Nitroaromatic detection and infrared communication from wild-type plants using plant nanobionics


Plant nanobionics aims to embed non-native functions to plants by interfacing them with specifically designed nanoparticles. Here, we demonstrate that living spinach plants (Spinacia oleracea) can be engineered to serve as self-powered pre-concentrators and autosamplers of analytes in ambient groundwater and as infrared communication platforms that can send information to a smartphone. The plants employ a pair of near-infrared fluorescent nanosensors—single-walled carbon nanotubes (SWCNTs) conjugated to the peptide Bombolitin II to recognize nitroaromatics via infrared fluorescent emission, and polyvinyl-alcohol functionalized SWCNTs that act as an invariant reference signal—embedded within the plant leaf mesophyll. As contaminant nitroaromatics are transported up the roots and stem into leaf tissues, they accumulate in the mesophyll, resulting in relative changes in emission intensity. The real-time monitoring of embedded SWCNT sensors also allows residence times in the roots, stems and leaves to be estimated, calculated to be 8.3 min (combined residence times of root and stem) and 1.9 min mm−1 leaf, respectively. These results demonstrate the ability of living, wild-type plants to function as chemical monitors of groundwater and communication devices to external electronics at standoff distances.

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Figure 1: Nitroaromatic detection and infrared communication in wild-type plants via plant nanobionics.
Figure 2: Standoff detection of picric acid using a nanobionic spinach plant.
Figure 3: Monitoring of B-SWCNT/P-SWCNT nIR intensity ratio (B-SWCNT/P-SWCNT) enables detection of picric acid by nanobionic plants.
Figure 4: nIR response of B-SWCNTs and P-SWCNTs to picric acid deposited on the lamina of a spinach leaf.


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The nitroaromatic detection work using B-SWCNTs and P-SWCNTs were supported by the US Army Research Office under contract W911NF-13-D-0001. The graphene work was supported by the US Department of Energy, Office of Science, Basic Energy Sciences under Award grant number DE-FG02-08ER46488 Mod 0008. M.H.W. is supported on a graduate fellowship by the Agency of Science, Research and Technology Singapore. J.P.G. was supported by National Science Foundation Postdoctoral Research Fellowship in Biology under Grant No. 1103600. V.B.K. is supported by The Swiss National Science Foundation (project No. P2ELP3_162149). The authors wish to thank Melanie Gronick (MIT media) for her invaluable assistance in producing the Supplementary Movie 3 and also G. Verma for helpful discussions.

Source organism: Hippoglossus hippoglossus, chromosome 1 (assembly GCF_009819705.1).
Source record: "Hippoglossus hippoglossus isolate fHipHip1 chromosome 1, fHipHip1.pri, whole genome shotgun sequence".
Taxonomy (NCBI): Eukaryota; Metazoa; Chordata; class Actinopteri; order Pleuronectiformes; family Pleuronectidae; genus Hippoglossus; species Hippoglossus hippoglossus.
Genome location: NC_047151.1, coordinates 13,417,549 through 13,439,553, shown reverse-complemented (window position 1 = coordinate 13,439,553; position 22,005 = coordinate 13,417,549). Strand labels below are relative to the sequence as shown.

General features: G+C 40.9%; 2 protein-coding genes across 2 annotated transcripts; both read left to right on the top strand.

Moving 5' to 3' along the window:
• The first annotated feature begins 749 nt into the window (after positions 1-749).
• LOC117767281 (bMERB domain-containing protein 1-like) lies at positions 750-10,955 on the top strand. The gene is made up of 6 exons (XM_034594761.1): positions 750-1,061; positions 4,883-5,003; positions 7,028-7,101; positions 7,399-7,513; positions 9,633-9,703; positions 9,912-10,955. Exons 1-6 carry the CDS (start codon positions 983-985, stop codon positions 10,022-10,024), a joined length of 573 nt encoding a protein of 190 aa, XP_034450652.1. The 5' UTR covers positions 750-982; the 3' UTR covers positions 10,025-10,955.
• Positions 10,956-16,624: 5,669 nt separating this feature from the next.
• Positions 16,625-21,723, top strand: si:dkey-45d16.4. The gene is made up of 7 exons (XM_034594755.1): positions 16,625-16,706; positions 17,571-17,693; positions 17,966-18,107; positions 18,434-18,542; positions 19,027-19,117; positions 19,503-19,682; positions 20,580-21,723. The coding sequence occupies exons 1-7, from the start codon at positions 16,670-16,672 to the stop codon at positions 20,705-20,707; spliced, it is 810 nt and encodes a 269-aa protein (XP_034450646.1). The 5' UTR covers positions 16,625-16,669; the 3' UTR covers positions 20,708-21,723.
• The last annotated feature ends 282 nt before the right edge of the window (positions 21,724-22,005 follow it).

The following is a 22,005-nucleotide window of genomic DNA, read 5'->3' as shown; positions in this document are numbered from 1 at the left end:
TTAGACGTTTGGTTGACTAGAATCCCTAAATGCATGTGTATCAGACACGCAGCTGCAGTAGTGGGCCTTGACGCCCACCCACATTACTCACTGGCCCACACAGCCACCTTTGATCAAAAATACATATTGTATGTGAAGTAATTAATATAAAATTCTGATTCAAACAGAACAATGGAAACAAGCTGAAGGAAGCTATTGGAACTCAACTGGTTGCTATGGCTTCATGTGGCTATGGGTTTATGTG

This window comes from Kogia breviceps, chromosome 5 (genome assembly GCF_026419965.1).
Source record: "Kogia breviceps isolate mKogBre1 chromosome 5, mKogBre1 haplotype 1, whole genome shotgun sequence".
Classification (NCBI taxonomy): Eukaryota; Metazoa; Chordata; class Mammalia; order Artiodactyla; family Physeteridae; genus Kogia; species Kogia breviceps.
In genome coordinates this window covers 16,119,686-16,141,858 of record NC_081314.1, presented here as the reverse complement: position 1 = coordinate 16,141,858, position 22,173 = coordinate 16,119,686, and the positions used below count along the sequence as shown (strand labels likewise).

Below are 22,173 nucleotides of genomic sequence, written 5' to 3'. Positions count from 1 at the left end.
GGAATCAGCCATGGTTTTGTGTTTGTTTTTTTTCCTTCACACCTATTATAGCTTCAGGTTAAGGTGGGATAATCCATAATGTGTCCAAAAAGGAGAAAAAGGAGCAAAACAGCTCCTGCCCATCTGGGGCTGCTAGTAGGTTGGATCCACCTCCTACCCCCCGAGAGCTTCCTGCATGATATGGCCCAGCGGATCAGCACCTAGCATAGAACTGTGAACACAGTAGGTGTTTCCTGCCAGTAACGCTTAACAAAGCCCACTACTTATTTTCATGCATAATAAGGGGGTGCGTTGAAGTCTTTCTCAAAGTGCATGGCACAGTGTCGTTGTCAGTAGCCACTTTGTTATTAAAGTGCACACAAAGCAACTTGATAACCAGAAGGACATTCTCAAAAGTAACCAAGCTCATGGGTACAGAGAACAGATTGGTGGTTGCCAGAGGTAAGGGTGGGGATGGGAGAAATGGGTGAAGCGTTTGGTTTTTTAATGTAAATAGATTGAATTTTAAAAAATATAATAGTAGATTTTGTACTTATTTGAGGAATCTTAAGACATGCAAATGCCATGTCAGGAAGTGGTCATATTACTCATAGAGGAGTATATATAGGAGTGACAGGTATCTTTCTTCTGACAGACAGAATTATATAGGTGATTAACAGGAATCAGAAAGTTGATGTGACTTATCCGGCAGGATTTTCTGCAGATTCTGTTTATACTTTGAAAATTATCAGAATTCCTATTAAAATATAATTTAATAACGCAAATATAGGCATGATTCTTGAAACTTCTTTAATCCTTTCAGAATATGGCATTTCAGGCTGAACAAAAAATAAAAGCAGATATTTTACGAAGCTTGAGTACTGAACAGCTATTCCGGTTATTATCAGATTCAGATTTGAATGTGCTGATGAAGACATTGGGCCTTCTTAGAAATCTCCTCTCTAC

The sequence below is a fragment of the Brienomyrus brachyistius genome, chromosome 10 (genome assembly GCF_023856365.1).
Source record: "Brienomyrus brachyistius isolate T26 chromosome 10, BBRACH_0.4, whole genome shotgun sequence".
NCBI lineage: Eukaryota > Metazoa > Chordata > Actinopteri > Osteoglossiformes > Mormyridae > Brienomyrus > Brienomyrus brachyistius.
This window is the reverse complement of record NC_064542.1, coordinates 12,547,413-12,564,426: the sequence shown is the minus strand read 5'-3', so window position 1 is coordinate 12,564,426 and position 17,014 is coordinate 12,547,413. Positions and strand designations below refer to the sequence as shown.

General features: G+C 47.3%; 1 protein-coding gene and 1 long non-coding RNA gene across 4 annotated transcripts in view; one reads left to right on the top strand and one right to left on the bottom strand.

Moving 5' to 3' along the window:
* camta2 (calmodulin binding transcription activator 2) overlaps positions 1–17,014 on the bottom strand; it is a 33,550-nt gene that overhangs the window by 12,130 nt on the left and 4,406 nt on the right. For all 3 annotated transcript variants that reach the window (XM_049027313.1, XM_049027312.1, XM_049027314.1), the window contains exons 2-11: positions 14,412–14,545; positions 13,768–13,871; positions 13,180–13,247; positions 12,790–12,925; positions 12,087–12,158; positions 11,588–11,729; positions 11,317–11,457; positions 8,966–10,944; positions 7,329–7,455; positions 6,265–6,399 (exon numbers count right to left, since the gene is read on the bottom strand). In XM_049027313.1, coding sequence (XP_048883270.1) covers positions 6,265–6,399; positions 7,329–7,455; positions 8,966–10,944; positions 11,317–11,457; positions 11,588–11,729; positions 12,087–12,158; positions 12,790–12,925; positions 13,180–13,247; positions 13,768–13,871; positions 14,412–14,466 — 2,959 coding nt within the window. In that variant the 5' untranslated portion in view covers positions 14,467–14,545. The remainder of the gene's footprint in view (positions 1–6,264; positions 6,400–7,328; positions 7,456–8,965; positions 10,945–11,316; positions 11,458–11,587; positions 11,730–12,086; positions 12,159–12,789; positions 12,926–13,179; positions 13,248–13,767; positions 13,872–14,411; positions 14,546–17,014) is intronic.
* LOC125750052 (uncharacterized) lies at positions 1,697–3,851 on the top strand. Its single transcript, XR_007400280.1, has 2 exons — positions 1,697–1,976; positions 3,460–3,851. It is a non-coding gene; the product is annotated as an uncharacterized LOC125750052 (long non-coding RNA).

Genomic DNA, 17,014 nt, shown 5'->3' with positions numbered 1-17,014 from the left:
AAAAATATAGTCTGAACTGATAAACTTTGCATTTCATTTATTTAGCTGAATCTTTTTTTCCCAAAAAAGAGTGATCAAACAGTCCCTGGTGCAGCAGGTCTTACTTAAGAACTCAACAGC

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M.H.W., J.P.G. and M.S.S. conceived experiments and wrote the paper. M.H.W., J.P.G. and M.S.S. performed experiments and data analysis. S.-Y.K. and R.S. assisted in standoff experimental set-up and analysis. M.H.W., V.B.K. and P.L. performed graphene transfer experiments. G.B. and T.T.S.L. assisted in data analysis. All authors have given their approval to the final version of the manuscript.

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Correspondence to Michael S. Strano.

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The authors declare no competing financial interests.

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Wong, M., Giraldo, J., Kwak, SY. et al. Nitroaromatic detection and infrared communication from wild-type plants using plant nanobionics. Nature Mater 16, 264–272 (2017).

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